The mainstream of the youth movement that emerged in the 1960s sought student representation in the halls of academe and worker representation on corporate boards. While it took aim at establishment politicians, it did not reject party politics. In Canada, the best-organized generational movement was the "Waffle," a faction within the NDP. In the United States, the movement embraced antiestablishment candidates in the Democratic Party: Eugene McCarthy, George McGovern and Robert Kennedy. In this it reflected the position that participatory democracy was a supplement to representative democracy, as articulated in Students for a Democratic Society's 1962 Port Huron Manifesto:

Two genuine parties, centered around issues and essential values, demanding allegiance to party principles shall supplant the current system of organized stalemate ... What is desirable is sufficient party disagreement to dramatize major issues, yet sufficient party overlap to guarantee stable transitions from administration to administration ... Mechanisms of voluntary association must be created through which political information can be imparted and political participation encouraged. Political parties, even if realigned, would not provide adequate outlets for popular involvement. Institutions should be created that engage people ... organized around single issues (medical care, transportation systems reform, etc.), concrete interest (labor and minority group organizations), multiple issues or general issues. In the 1960s the reform politics of the United States was not exceptional; this was, as Daniel Bell famously labelled it, the time of "the end of ideology." Lyndon Johnson's Great Society was not unlike reform programs in Canada and western Europe, and many of the demands of the youth movement found their way into policies, especially those that sought to end discrimination based on race and gender.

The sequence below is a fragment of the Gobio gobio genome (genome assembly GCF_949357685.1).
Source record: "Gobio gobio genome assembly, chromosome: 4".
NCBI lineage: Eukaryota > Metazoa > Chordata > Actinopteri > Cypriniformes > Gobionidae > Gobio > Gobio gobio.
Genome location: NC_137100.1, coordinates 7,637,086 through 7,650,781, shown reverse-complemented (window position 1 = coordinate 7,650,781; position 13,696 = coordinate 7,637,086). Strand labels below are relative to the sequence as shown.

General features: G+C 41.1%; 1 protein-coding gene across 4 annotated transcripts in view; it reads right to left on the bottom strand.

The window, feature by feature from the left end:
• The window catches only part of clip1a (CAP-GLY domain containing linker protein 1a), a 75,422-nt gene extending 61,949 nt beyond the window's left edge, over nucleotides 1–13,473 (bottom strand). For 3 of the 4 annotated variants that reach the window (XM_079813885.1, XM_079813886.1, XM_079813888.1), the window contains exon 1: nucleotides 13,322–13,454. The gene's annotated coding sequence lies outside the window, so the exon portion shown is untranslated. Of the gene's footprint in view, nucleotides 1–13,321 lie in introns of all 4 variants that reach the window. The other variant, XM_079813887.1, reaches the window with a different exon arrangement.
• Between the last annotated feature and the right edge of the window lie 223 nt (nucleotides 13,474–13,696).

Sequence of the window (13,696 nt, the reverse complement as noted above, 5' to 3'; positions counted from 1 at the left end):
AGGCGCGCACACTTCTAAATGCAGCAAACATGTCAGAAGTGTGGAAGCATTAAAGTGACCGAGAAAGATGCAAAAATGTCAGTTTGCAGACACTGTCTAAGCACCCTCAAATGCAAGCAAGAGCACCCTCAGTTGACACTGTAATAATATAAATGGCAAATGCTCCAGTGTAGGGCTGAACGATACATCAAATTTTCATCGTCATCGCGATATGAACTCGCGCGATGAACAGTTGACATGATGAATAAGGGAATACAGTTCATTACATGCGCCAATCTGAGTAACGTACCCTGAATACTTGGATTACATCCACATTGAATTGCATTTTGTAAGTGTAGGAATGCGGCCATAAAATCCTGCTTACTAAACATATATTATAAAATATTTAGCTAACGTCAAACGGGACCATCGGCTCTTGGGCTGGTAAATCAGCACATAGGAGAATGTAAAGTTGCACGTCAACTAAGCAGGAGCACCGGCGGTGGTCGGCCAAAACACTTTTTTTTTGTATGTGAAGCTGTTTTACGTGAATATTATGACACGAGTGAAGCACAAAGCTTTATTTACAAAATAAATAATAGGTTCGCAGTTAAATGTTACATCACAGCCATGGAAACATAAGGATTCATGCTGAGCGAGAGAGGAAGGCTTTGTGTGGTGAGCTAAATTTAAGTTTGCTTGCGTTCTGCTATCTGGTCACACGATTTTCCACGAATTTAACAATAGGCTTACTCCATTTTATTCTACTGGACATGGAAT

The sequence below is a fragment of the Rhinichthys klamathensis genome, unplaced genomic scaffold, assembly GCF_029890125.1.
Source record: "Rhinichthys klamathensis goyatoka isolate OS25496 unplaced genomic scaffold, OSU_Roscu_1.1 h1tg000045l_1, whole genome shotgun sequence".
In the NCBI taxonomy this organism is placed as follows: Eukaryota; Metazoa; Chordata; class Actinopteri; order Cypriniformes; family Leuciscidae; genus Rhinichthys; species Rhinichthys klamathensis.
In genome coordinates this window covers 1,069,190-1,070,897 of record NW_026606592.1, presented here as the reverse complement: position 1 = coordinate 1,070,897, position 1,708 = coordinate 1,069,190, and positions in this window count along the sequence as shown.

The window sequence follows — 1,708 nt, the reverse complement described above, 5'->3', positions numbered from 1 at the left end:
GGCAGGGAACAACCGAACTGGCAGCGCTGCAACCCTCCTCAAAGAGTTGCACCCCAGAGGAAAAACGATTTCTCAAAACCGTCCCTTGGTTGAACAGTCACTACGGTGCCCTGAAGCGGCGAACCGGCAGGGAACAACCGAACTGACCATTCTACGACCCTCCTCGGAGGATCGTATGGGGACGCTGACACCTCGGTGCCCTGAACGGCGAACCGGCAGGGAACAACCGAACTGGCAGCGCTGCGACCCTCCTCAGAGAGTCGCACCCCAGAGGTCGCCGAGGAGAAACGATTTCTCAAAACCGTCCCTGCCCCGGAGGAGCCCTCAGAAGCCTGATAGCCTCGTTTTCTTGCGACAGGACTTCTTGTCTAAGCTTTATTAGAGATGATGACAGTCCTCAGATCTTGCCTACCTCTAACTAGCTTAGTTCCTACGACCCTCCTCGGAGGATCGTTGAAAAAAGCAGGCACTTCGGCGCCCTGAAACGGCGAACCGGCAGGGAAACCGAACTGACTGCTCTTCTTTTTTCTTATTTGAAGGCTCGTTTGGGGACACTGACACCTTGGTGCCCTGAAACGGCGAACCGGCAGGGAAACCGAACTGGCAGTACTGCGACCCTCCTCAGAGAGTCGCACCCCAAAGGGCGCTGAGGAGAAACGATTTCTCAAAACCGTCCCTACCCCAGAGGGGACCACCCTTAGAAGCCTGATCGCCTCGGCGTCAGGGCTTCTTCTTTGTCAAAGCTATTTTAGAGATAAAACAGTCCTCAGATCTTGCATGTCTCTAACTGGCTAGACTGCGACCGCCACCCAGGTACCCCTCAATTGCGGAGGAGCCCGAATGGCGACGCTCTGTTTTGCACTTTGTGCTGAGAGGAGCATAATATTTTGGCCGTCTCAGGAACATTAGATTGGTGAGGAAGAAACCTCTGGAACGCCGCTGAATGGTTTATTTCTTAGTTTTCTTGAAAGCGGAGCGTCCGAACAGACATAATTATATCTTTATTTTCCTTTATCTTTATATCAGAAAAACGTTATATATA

This is not to deny the subsequent emergence of an American exceptionalism. Prior to the 1970s, the U.S. South was a partner, albeit an uncomfortable one, with other elements of the Democrats' New Deal coalition. In the 1970s the expanding South became Republican, which simultaneously weakened the Democrats and brought a more conservative Republican Party closer to electoral predominance. Bolstered by institutional perversities that gave large powers to legislators from small states and to well-financed narrow-focus lobbies, the American right achieved an ideological prominence far greater than that of its counterparts in most industrial countries. This dynamic, manifested most recently in the Tea Party movement, has been legitimized by the U.S. Supreme Court's 2010 Citizens United ruling which, as one commentator put it, made it impossible to stop the flow of "legally laundered cash in Washington" that "soils everything it touches." (7)

One reaction to U.S. Tea Party politics has been Occupy Wall Street (OWS), which not inaccurately has cast the United States as a plutocracy of the I per cent, potentially rendering representative democracy meaningless. Given the institutional inertia, there may be some objective grounds for seeing representative democracy as unable to bring about change in the post-Citizens United USA. But OWS has failed to find much fertile ground outside the United States, where the 1 (or 5 or 10) per cent is nowhere near as institutionally entrenched. In representative democracies outside the United States, generally speaking, the system continues to perform. Despite public perception to the contrary, Elin Nanrin shows in her recent study of 11 countries that parties that gain power in fact keep most of their election promises--roughly 60 per cent on average. (9)

The challenge we face

At least outside the United States, objective factors do not explain the democratic deficit reflected in declining voter turnout and party membership. Instead, we need to return to generational developments, specifically to the media...